## Discovering a bug

While making some levels, I found a case where the solver claimed the shortest solution was in 6 moves - but I’d already found a 5 move solution on my own. What was going on?

Recall that in BFS, we guarantee that the first path we find is the shortest by showing that “if there was a shorter path, we would have found it earlier”.

Also note that in MITM, when the forward and backward explorations find their first shared state, it is necessarily on the “frontier” of the both of their BFS’s. By the same logic as above - if it wasn’t then we would have found it earlier.

Finally, consider this reframing of MITM: each time we discover a new node (let’s say distance N), and we compare it to a node on the other BFS’s “frontier” (let’s say distance M), we’re effectively checking if a particular solution of length N+M is valid. If the two nodes are equal, the solution is valid, and if they are different, then the solution doesn’t work. (In practice, this comparison is set-containment so it’s O(1) to compare against the whole frontier but it’s useful to imagine that we’re comparing new nodes against existing ones one-by-one.)

So in this bug, both forward and backward search had finished with all distance 2 nodes and were both starting to discover new nodes at distance 3 from the start/end. Each time one of these nodes was discovered, it was checked against the “frontier” of the other BFS.

Each comparison was checking for the existence of some length 5 solutions (self-length of 3, other-length of 2) and length 6 solutions (self-length and other-length both 3). That’s bad because it means we are looking at some length 6 candidate solutions before we’ve considered all length 5 solutions. This throws away the shortest-path guarantee of BFS!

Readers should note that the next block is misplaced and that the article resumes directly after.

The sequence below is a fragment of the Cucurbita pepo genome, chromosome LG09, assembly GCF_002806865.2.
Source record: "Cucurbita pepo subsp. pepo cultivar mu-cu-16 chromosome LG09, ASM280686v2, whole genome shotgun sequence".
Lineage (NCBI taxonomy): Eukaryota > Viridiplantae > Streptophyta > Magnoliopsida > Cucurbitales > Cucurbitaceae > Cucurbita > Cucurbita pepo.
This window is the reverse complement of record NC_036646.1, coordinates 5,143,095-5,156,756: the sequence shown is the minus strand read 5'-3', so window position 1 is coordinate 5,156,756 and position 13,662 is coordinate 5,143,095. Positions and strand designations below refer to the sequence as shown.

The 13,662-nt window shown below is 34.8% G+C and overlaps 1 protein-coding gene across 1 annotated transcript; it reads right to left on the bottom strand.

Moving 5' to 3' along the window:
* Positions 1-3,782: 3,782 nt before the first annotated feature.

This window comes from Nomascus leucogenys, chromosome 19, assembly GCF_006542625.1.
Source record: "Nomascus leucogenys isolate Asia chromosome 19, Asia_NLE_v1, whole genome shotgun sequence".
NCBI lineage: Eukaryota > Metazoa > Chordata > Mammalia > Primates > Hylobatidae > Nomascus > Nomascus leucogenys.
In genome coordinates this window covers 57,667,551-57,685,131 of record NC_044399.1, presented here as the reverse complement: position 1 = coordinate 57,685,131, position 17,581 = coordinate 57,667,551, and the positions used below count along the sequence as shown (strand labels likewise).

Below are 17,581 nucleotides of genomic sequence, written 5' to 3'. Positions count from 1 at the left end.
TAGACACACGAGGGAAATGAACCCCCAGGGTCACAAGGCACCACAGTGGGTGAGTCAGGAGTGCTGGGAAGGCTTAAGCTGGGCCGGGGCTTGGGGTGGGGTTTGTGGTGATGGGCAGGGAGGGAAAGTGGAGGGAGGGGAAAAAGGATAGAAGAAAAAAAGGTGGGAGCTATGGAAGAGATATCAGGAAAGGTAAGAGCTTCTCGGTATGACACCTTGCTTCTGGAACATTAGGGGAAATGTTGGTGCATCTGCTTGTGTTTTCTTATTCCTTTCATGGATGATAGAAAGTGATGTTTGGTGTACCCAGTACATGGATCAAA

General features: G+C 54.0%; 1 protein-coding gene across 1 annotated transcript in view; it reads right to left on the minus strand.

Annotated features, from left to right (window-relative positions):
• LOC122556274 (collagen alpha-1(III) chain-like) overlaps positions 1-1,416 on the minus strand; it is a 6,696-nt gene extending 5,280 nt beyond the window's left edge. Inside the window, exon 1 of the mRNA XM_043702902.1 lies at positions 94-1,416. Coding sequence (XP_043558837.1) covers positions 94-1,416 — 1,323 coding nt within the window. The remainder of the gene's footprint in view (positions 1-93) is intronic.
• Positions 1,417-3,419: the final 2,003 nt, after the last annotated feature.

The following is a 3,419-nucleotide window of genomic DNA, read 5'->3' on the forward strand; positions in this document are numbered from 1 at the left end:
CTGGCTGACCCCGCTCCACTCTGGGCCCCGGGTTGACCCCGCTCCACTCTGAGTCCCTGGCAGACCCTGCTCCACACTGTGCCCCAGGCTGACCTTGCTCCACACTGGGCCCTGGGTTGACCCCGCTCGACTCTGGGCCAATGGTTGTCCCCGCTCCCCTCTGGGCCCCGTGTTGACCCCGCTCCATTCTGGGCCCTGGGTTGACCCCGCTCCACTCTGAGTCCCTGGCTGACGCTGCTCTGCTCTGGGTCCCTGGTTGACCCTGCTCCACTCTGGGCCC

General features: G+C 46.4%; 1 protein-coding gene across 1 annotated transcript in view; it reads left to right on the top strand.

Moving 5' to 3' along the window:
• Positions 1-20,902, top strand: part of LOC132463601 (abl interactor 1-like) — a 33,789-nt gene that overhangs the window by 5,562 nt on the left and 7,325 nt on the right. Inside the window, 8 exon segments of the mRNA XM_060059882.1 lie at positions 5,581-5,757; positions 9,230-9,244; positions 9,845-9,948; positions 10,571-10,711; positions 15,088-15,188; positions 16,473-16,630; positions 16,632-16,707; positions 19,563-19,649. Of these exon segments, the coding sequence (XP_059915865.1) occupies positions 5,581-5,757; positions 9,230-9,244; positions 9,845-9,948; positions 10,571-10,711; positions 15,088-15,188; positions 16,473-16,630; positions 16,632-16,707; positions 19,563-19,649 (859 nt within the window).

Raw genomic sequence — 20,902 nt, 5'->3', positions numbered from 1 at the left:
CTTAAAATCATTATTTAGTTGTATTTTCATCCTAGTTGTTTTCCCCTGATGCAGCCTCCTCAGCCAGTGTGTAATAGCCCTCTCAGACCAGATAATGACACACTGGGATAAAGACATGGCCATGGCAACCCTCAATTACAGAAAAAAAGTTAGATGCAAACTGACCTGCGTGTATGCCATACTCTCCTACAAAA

This doesn’t happen for all searches but that’s exactly what happened in this case. Because of the arbitrary order that nodes are discovered, a length 6 solution showed up before we had the chance to see all length 5 candidates and note that one is correct.

# Second Implementation

Once I understood the bug, the fix wasn’t conceptually hard. I had to keep the “frontier” of each BFS at a constant distance while I discovered nodes in the other one. After the refactor, the code was structured like this:

create two queues of states to explore
create two a set for states seen by the forward exploration and another for backward
target_depth = 1
while (either queue is nonempty) {
explore forward as in BFS until you've seen all nodes distance target_depth from the start
when you look at new nodes, also check if they are in the set of states seen by the backward exploration

explore backward as in BFS until you've seen all nodes distance target_depth from the end
when you look at new nodes, also check if they are in the set of states seen by the forward exploration

increment target_length
}


# Future Work

In my last implementation, I always alternate between forward and backward exploration. I suspect there might be some slight efficiency gains by using some heuristic (queue-length?) to decide which one to explore on each cycle of the outer loop. Doing so without benchmarks felt like premature optimization and at this point, the solver is fast enough that I don’t think I care. Maybe at some point I’ll need it to be even faster than it is today and look into that among other optimization ideas.

# Closing Thoughts

I ran my revised solver against all the levels I’d made so far (around 100) and found only a single case where it did better than the non-optimal solver. It’s quite lucky that I stumbled into a case where the previous MITM solver had a non-optimal solution.

Written on March 7, 2021